Emotional Attachment to Money
Let us assess the above situation once again. You have an investment where you are making losses but you stay invested because you believe that the situation will recover and so on. Now why do you keep believing and keep insisting despite the objective facts being otherwise? We are very scared to gamble with our money. We refer to it as ‘OUR money’ because we associate a sense of ownership and possessiveness. That is why your financial advisor was very easily able to tell you not to invest because he is not personally attached to the investment. The reason financial experts often stress on external advice is simply this: you will make emotional decision, while an outsider with financial knowledge is more likely to make objective decision with your money.
Think along these lines. If instead of investing your money in this stock, this money was a gift from a friend would you not have taken it out when you saw the drop? You would have and invested it elsewhere. You may also have gambled around a little to make some quick profits and enjoy the thrill of stock markets. You will simply go with the flow and not be attached to the money and not see it as a result of your hard work but rather as a free gift.
Dealing with Profits and Loss
Sunk Cost Fallacy is that one theory that has captured the imagination of Behavioral Economists for centuries now. It also sheds light upon how people view profits and losses. Behavioral Economist Dan Airley in his book ‘Predictable Irrational’ talks about the “Pain of Paying” which talks about how humans focus and assess the possible losses they will make rather than accounting the profits that they also might make. For example, a Mutual Fund scheme you have been generating an annualized return of 8%-10%. You are also hearing about this scheme which has been generating 20% but it is a relatively new scheme. You account for the losses that you will lose out on the returns accumulated and the investment altogether. However, you do not assess the profit. If you invest in this and instead of 20% it gives even 15% or 17% you will have a better investment than what you have now. Instead you let your investments remain as sunk costs.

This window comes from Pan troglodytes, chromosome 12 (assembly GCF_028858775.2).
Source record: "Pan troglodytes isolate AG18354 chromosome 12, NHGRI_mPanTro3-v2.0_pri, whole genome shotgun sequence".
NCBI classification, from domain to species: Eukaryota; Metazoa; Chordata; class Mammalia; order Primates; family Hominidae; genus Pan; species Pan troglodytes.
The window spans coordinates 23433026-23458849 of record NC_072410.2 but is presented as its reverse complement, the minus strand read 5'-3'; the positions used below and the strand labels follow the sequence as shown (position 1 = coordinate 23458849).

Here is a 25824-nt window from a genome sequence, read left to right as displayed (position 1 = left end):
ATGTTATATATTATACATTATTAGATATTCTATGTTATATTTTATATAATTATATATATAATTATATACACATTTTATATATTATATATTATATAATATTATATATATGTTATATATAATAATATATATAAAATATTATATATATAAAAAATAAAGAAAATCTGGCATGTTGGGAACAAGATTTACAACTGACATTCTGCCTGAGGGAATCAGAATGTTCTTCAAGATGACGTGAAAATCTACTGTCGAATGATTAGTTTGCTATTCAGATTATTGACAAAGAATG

The phenomenon of not responding to profits is built in because of a loss aversion system. We focus more on ways to avoid facing the losses we might make than focus on the profits we could possibly make if could get past the loss.
Now come to think of it, we are not all that rational. All of us have ordered terrible food at a takeout and ate the entire meal because we have ordered it and we shall eat it. It hardly matters to us that we run the risk of falling sick. The only thing that matters is we paid. All of us have watched a movie which turned out to be terrible but none of us really thought of leaving the theater. Come to think of it our lives have been a series of falling for the Sunk Cost Fallacy. While some of them do not potentially harm you, just bore you immensely (a bad movie!), some of them have the power to affect your financial future. Hence, if you have been clinging to your bad investment because you are too emotional to let go, maybe this will change your mind. Also, this is why we keep insisting on availing the advice of financial advisors. They can actually save you when your investments are sinking, while you pretend it is actually sailing. Get a portfolio review done and stop playing Farmville already, the patch, the corn, the strawberries, the currency and your neighbors do not really exist.